Speaker 2 (15:12):
I think completely. I would actually go as far as
to say, I think that's probably the only thing that
is most applicable from story to real life. Representation is
just like immensely powerful. There are going to be little
girls that watch this show that go I can be that,
and then it's our job to make those people real

so that the people that watch it don't see a
caricature that they see, they see positive human, natural, organic
life behind that that representation.

Speaker 1 (15:44):
Something I would just wanted to go back to really quickly.
You mentioned the conversation that we don't see, and you're
talking about the pillow talk moment where Charlotte's like.

Speaker 2 (15:55):
You are so good.

Speaker 1 (15:56):
That is so impressive.

Speaker 2 (16:00):
Thirty second scene.

Speaker 1 (16:02):
But I love that you say there's a conversation because
I think you could take it either way. You could
be like, Okay, Charlotte, Charlotte put it on them and
it's going to get what she wants, or they had
a conversation and have agreed to really be partners in this,
which we see afterwards when young King George is and
young Charlotte is talking after she's getting undressed.

Speaker 2 (16:24):
Right, yeah, exactly. Love that. Yeah, yeah, because I think
if we if we didn't have that scene afterwards where
he's going, you know, this is more change than I
thought I could ever achieved in my lifetime, then I
think that there would be a question, there'd be a
conversation to be had. Is she doing this? Is she
using the role of not in a malicious way, but
is she using the role of George to positively change

I don't think that she is. I think that she
completely has the power to do that, but also George
has the immense power and their understanding of life and
of each other in love. Yeah, I think that's a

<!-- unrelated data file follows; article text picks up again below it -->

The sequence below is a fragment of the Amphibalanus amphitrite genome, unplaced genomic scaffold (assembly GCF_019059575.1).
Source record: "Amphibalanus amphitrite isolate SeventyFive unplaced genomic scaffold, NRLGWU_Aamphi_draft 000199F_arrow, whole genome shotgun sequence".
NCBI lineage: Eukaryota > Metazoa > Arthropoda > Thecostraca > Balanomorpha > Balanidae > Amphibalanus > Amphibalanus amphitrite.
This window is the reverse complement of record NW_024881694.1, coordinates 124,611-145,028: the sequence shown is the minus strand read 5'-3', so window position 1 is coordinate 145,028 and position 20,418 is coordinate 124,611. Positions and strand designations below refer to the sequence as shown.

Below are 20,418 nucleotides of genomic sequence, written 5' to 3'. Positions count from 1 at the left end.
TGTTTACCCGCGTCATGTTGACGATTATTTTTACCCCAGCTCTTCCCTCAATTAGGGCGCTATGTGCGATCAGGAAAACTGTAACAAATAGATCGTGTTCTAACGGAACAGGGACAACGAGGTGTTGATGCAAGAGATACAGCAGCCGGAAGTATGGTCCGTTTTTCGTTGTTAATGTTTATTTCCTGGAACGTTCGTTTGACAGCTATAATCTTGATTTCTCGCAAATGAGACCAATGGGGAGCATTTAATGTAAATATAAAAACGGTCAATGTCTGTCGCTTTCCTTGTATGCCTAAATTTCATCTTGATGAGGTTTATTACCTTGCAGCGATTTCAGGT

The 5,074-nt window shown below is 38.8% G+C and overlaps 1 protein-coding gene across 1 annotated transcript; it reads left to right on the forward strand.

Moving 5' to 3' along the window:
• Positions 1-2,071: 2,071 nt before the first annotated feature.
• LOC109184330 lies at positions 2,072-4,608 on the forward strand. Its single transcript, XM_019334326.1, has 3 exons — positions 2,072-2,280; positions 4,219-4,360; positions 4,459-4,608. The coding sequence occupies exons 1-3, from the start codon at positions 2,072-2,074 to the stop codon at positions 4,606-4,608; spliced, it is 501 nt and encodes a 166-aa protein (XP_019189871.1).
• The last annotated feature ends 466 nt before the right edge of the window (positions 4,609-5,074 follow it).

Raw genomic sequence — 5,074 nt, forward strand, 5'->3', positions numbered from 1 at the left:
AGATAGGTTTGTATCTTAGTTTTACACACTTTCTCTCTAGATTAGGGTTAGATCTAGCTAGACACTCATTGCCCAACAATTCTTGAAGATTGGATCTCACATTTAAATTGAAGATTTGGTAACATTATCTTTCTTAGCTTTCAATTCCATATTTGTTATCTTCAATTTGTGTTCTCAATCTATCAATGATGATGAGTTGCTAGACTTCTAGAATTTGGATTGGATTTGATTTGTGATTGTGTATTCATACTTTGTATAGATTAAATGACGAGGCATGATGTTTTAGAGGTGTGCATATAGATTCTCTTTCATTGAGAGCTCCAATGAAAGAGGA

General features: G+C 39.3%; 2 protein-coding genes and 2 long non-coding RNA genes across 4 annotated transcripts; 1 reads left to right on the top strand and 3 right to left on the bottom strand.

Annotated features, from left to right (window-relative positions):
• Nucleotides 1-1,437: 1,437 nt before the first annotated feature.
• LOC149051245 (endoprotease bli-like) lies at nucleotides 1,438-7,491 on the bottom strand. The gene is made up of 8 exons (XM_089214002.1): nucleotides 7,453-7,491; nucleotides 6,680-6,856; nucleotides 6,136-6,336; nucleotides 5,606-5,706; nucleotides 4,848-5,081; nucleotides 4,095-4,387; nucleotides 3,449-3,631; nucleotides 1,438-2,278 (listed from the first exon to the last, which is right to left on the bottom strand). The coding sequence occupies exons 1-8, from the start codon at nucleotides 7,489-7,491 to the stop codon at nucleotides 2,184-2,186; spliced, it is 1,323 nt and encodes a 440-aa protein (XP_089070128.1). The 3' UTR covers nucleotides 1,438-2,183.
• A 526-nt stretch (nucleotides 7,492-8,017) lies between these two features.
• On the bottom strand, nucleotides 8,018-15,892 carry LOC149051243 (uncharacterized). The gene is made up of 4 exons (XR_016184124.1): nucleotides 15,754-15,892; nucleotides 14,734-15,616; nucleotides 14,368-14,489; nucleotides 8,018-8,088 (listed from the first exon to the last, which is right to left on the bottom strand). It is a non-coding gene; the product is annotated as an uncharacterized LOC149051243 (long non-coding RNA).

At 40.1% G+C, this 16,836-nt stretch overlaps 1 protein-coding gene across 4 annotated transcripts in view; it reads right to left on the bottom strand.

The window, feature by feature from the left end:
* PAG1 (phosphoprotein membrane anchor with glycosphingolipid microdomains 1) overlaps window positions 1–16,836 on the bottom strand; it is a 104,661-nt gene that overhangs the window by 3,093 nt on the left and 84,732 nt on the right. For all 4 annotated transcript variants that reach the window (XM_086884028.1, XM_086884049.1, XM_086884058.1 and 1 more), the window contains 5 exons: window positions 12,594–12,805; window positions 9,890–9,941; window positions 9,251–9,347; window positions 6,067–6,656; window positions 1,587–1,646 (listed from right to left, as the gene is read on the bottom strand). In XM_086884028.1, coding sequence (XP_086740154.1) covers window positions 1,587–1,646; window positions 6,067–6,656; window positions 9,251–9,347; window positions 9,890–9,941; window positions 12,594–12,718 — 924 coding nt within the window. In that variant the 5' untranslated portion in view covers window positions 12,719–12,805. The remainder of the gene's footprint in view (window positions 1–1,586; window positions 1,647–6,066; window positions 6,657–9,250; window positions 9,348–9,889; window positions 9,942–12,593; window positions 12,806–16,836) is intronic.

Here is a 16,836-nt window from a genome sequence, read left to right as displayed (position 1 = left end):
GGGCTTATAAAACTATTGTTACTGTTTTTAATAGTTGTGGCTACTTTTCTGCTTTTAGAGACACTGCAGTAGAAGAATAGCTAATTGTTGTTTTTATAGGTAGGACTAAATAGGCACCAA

dance that is mutual.

Speaker 1 (17:00):
The dance.

Speaker 2 (17:00):

Speaker 1 (17:01):
Yeah. So the scenes you have with the doctor are
anything but funny, But were there moments behind the scenes
that were full of laughter when it came to those
How did you keep it light?

Speaker 2 (17:16):
If you if you did it all, I didn't have
that many funny moments on set. But what was great
was because for me, like you know, I find it
very hard to like snap in snap out, so I've
got to like sort of stay in for me too
of what's going on. But what was so great was
because you know, Tom the director, Tom Erica has such

a freaking wonderful ethos and vibe on set, and everyone
is just you know, people were coming up to us
that had been working and that you know, they were
in the seventies and saying, this is the nicest set
that you'll ever work on. These people are just phenomenal.
So it was lovely on set. It wasn't necessarily like
tons of laughter for me. Sometimes it was. I remember

one time we were filming the scene where Charlotte is
giving birth.

Speaker 1 (18:08):
Oh yeah, I thought Brimsley was really funny in that scene.

Speaker 2 (18:12):
Yeah he is. He is so funny. Tom. I remember
talking about golfing or something, and then for some reason,
you know, when you're so tired, you don't really know
what you're doing. And then I sort of came to
and I was halfway through doing this mock golf swing
in like my Tom Erica impression and American accent, and
then I looked at him and I was like, I'm

so sorry. I don't know, why have I just done that?
Why have I done that? And he found But we
had some great times. Right at the end of shooting
me Sam who played Brimsley, Freddy who plays Reynolds on India,
we rented an AIRBMB for two weeks rather than staying
in a hotel, so just the four of us. Oh

my god, that was so good. That was so lovely.
And Freddy was so spooked. He because he got there
first and it's in the middle of nowhere, maybe seventeenth century,
really old, and he was like, guys, there's some really
weird energy here, you know. And then I got in
and he was like, did you guys feel that cold?
He'd be like suddenly freezing, and then he'd see something,

you know, whatever, and then we started to see stuff.
And then at one point India comes screaming down the stairs, going, guys,
I was just in my shower and all the lights
went on and off and on and off and then
just stayed off. She was panicking and Freddy was the worst.
He was because he was so so scared, right and
then and then one day he just comes down and
he's so straight faced and he was like, guys, I've

made the whole thing up, and it was me doing
the lights and it was me opening the windows, and
I was like, dude, what the hell, why would you?

Speaker 1 (19:46):
Yeah, that's crazy.

Speaker 2 (19:50):
My theory is that he was actually just really scared
and he wanted to make other people feel scared so
that he.

Speaker 1 (19:56):
Have some fun, have some fun, keep it light, yeah, yeah,
shake it off, yeah, because I mean, I mean, some
of the scenes that you're in can be super heavy.

Speaker 2 (20:06):
Yes, jeez.

Speaker 1 (20:08):
Do you have a favorite moment from episode four at all?